JM: I like when Penny Armitage comes [laughs] to see us, um the things that she does. I know in the past she did um wonderful sort of uh scenes and faces and you know all sort of amazing things, but then she does, um … I forget what you call it but where you have layers of fabric…
JG: Reverse appliqué?
JM: Reverse, reverse appliqué, ’cause she did trees didn’t she with a group?
JM: And I love trees um and leaves and um … and those kind of things. Um. So … yes I, I like anything that… apart from the geometrical things. I like things that blend together like water and leaves and clouds and, and flames and, and, and those kind of um…
JG: Yeah. Right.
JM: … combinations of colours where they sort of blend in together.
JG: Okay. And can you put your finger on why quilting is important still after… Well 1980 to now is a heck of a [laughs] long time, so…
JM: [Laughs] It is isn’t it? Well I suppose basically because um it’s a social um connection in this area because Mole Valley Quilters started in 1980, or thereabouts, and has been going ever since through its ups and downs and, like all groups, sometimes there’s lots of members and sometimes there’s less members but it, it, it always seems to pick itself up and carry on. Um and we’ve had lots of exhibitions and we have social events, we have Christmas parties and summer lunches, and we have good speakers, um and we have activities and um… and that’s always very, very good and the, the house group that I belong to has stuck together for a long, long time.
JM: I mean, when we look back sometimes… I was at a group the oth… yesterday actually, which is a afternoon group that I’ve joined um in Mole Valley Quilters, and we were talking about… well I was telling them how Mole Valley Quilters started ’cause they didn’t actually know some of them. Um. But we were talking about group quilts that the group has made, um ’cause they were mentioning the, the quilts that we’ve made with Pat. There was a sunflower quilt that we put into an exhibition, at Sandown I think. And then there was a quilt with a cat on it looking through a window, which I think was raffled um at Bookham church. But…
JG: Uh, no it was, it was um sold to the boy in the wheelchair. Yeah.
JM: That’s right. I knew, I knew there was a disabled child in it somewhere. Um. And um, and ’cause she designed these and then um they were sort of farmed out to the group to make pieces of. Um, and then we talked about a [laughs] quilt that, a small quilt that our house group made for an exhibition we had in Fetcham Church. We tried to think back to when that was and it was a very long time ago, [laughs] because um the person who made a whole border of little bow tie blocks…
JM: …um moved down to Sussex years ago so it must be ever such a long time ago. Um. And then one of our house members lived for a number of years in Brussels, and so y… if you’re talking about things that we did as a group she’ll say, ‘Oh, that was before I went to Brussels or [laughs] since uh while I was away,’ so it kind of gives you a, it gives you a date in the scheme of things. But, yes, we have been together for a you know a very long time, the core of us, um, which is nice I mean ’cause you don’t really feel any older But you are but, and all your children have grown up and, [laughs] and so on, um ’cause when we all started people had children at school, um or at college, and that’s why the main group be… was… and we were working, um that’s why we had evening meetings because so many people were, were working and we were quite young then [laughs]. Um and we had, we had evening house group because we had to wait for husbands to come home in order to come out, um. But of course now we’re all [laughs] retired, most of ’em, yeah nearly all of us are retired, and we could, you know, we can come at any time and we don’t… all the children have left home and [laughs] so on.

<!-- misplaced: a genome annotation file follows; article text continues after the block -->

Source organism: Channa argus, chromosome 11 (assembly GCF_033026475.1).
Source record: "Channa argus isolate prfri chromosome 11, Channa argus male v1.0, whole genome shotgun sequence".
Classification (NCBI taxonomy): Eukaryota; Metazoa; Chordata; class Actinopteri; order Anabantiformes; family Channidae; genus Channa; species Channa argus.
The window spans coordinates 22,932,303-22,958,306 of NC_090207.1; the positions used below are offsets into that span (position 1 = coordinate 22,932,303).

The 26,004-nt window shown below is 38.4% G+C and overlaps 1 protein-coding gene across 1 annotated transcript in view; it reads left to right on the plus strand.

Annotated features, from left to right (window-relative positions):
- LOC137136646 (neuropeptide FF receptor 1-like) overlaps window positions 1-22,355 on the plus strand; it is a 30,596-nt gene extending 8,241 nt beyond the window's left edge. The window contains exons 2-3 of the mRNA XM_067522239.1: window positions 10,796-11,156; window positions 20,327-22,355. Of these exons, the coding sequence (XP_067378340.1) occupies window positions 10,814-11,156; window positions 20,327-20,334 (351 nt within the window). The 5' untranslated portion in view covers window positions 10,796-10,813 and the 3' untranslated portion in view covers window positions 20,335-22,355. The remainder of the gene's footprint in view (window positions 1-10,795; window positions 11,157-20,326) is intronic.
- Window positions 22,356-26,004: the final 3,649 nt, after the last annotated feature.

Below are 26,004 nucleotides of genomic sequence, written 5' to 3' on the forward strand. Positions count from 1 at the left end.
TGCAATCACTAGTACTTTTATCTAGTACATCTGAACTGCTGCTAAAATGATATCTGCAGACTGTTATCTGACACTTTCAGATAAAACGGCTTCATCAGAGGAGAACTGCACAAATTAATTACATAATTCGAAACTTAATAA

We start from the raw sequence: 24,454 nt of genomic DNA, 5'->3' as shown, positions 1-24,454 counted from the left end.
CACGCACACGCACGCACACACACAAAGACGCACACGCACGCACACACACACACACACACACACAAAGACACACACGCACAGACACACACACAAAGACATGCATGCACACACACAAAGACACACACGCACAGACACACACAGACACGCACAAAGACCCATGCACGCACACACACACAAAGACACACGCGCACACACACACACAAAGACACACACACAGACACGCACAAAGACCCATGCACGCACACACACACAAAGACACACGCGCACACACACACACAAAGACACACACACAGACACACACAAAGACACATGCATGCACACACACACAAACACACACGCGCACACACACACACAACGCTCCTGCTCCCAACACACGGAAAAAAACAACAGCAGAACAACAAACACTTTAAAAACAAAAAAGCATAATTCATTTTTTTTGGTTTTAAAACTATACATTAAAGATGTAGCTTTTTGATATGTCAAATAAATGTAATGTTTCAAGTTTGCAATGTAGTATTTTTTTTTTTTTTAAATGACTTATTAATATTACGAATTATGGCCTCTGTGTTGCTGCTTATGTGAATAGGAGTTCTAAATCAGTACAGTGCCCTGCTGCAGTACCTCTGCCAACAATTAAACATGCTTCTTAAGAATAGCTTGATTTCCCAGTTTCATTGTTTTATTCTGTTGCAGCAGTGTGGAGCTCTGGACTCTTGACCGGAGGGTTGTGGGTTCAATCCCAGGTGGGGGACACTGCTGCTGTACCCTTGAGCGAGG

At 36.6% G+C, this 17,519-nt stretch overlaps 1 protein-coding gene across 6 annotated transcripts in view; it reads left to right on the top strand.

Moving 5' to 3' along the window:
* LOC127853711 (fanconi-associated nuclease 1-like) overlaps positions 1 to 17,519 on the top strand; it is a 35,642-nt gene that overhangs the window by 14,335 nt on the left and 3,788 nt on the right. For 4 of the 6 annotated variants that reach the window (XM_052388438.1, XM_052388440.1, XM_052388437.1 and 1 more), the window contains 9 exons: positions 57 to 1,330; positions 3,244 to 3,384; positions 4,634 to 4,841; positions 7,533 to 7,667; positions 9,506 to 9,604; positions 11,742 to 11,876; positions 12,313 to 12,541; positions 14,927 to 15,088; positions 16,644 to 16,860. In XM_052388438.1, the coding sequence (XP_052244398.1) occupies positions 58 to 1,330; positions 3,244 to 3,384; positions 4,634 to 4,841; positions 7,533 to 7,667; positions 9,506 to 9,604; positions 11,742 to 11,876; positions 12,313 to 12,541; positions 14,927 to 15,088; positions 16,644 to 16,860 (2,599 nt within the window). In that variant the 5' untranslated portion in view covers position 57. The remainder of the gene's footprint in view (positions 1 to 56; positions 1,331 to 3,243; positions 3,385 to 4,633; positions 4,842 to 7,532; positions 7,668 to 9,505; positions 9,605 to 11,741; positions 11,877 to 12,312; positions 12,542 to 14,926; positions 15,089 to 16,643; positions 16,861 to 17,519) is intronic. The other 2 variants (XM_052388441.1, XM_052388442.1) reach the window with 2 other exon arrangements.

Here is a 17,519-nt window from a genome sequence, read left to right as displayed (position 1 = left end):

JM: You know, but it, you know it’s a, it’s an interest. I, I, like everybody else, you’ve got sort of fabric dotted all over the house; there’s a drawer over there and there’s a… there’s…
JG: But it’s a social function as well.
JM: Well it’s a social function, yes, and um…
JG: Yeah. Yeah. And we do all stick together for such a very long time! Yeah.
JM: Yeah! Yeah. Um, we spend a lot of money.
JG: Is that a big challenge at the moment then?
JM: Um. No, I, I, I just think that people don’t… never realise how much good fabric costs, um because…
JG: Mmm. And of course with the fall in the um pound now from Brexit it’s going…
JM: Oh, it’s supposed to be getting worse.
JG: … going up about 11 percent every time anyone says they’re having a new fabric.
JM: Uh! But I um I bought a lot of fabric off the internet many ma… um quite a number of years ago now before I retired from work ’cause I thought I need you know a good basis. Um. And it… I was lucky then. There was some people selling fabric at very reasonable rates and sort of bulk buys and things, and that’s where I got all my batiks from because they was selling those off per pack.
JM: But um now you know everything’s kind of single and expensive. Um. So, yeah… But I still… I’m not very… I don’t do the sort of thrifty make do and mend quilts, um not least because I suppose even when I was learning in the Eighties, which was the time when people might have used bits of old dresses and so on, they said, ‘Your quilt is only as good as your oldest fabric,’ because they ro… you know qui… fabric will rot, eventually, and if you’ve got old fabric in it already it… the life of the quilt is uh challenged uh if you like.
JM: I mean new dress fabric is fine; you can have pieces that you cut up, that’s just fine if it’s never been used, um. So, you know I, I still stick to all new fabric [laughs].
JG: Right, thank you very much Jenny for that. Um we’re finishing at 10.40. Thank you very much Jenny. That was great.
JM: Good. So I’ll have to go back to my next quilt, [laughs] if I can find, if I can find a back!